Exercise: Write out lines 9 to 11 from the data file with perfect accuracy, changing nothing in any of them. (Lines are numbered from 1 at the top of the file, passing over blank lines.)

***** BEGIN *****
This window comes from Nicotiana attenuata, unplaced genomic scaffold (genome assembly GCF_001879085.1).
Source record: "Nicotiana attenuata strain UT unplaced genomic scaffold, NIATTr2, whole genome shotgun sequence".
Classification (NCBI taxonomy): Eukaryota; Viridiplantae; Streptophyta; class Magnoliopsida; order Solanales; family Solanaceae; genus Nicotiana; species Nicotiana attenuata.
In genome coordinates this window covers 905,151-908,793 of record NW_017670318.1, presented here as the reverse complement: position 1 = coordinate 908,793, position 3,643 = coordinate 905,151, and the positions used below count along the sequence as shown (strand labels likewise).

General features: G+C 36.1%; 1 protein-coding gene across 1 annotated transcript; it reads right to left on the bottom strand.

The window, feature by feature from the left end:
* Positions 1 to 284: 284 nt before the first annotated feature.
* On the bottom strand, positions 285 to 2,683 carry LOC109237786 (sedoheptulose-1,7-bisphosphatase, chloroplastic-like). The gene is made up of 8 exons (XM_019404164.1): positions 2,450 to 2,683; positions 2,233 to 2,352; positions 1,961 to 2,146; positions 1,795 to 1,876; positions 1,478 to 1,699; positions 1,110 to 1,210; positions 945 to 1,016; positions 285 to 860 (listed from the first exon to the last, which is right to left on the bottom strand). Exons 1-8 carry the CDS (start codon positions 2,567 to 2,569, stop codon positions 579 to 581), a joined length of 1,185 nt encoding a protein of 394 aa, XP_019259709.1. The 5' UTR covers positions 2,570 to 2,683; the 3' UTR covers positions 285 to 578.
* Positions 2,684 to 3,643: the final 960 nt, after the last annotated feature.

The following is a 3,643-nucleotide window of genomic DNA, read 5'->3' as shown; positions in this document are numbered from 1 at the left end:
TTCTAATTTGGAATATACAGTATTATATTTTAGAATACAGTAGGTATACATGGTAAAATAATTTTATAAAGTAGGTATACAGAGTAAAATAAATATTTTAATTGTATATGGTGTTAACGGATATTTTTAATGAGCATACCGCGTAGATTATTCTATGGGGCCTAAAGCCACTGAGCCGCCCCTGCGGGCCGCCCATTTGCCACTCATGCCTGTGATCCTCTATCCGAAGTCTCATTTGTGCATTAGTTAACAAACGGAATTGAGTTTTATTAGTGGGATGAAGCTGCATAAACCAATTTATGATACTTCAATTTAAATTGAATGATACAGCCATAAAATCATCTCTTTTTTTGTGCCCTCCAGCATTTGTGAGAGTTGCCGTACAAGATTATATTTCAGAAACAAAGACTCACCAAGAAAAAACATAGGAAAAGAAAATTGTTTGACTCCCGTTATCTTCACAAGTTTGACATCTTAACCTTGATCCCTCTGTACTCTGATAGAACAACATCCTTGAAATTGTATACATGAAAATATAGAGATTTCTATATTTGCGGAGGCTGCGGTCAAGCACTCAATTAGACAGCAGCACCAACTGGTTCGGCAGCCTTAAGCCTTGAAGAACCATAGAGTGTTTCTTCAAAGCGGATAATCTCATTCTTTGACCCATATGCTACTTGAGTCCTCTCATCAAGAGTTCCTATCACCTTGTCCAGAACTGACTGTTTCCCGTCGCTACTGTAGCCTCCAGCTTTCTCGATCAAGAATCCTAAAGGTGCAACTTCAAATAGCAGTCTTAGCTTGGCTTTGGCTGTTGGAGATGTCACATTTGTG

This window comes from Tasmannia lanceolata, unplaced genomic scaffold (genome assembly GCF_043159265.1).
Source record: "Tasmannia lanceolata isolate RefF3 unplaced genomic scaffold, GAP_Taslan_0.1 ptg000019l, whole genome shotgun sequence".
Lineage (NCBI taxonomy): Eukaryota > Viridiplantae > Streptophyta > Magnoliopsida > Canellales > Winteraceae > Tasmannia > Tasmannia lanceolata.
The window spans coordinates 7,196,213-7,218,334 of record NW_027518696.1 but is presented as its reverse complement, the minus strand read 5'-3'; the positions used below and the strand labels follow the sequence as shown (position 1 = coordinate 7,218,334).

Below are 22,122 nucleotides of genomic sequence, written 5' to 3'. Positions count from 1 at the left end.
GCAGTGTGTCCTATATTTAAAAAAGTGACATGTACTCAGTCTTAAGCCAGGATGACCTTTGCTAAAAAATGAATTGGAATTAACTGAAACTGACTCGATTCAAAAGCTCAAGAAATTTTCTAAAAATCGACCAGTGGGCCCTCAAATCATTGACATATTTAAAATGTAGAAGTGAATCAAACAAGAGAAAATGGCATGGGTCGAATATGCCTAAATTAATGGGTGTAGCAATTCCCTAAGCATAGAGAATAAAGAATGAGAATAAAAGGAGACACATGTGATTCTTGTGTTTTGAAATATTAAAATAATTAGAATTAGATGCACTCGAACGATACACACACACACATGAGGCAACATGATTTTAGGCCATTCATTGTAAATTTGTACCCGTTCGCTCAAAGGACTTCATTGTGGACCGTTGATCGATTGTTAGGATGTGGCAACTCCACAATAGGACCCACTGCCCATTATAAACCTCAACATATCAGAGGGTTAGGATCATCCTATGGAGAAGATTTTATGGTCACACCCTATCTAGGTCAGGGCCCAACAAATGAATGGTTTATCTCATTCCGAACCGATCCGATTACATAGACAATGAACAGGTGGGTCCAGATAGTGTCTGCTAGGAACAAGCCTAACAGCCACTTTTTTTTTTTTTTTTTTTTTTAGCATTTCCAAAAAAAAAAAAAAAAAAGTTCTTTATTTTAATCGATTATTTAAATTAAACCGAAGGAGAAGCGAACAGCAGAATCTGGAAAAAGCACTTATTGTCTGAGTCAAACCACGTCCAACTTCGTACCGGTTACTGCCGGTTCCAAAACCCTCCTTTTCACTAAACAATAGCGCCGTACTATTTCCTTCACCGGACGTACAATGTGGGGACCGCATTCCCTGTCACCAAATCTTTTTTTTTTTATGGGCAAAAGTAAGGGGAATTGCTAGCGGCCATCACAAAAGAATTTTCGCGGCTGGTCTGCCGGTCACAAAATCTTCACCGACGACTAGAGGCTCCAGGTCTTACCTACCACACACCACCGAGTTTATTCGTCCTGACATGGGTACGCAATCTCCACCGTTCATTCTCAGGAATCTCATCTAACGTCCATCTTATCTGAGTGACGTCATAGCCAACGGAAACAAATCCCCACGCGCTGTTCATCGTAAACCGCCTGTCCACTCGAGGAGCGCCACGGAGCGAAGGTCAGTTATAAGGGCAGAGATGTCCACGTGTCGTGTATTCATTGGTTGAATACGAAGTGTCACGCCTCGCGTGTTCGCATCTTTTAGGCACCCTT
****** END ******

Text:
* Positions 2,684 to 3,643: the final 960 nt, after the last annotated feature.

The following is a 3,643-nucleotide window of genomic DNA, read 5'->3' as shown; positions in this document are numbered from 1 at the left end:
TTCTAATTTGGAATATACAGTATTATATTTTAGAATACAGTAGGTATACATGGTAAAATAATTTTATAAAGTAGGTATACAGAGTAAAATAAATATTTTAATTGTATATGGTGTTAACGGATATTTTTAATGAGCATACCGCGTAGATTATTCTATGGGGCCTAAAGCCACTGAGCCGCCCCTGCGGGCCGCCCATTTGCCACTCATGCCTGTGATCCTCTATCCGAAGTCTCATTTGTGCATTAGTTAACAAACGGAATTGAGTTTTATTAGTGGGATGAAGCTGCATAAACCAATTTATGATACTTCAATTTAAATTGAATGATACAGCCATAAAATCATCTCTTTTTTTGTGCCCTCCAGCATTTGTGAGAGTTGCCGTACAAGATTATATTTCAGAAACAAAGACTCACCAAGAAAAAACATAGGAAAAGAAAATTGTTTGACTCCCGTTATCTTCACAAGTTTGACATCTTAACCTTGATCCCTCTGTACTCTGATAGAACAACATCCTTGAAATTGTATACATGAAAATATAGAGATTTCTATATTTGCGGAGGCTGCGGTCAAGCACTCAATTAGACAGCAGCACCAACTGGTTCGGCAGCCTTAAGCCTTGAAGAACCATAGAGTGTTTCTTCAAAGCGGATAATCTCATTCTTTGACCCATATGCTACTTGAGTCCTCTCATCAAGAGTTCCTATCACCTTGTCCAGAACTGACTGTTTCCCGTCGCTACTGTAGCCTCCAGCTTTCTCGATCAAGAATCCTAAAGGTGCAACTTCAAATAGCAGTCTTAGCTTGGCTTTGGCTGTTGGAGATGTCACATTTGTG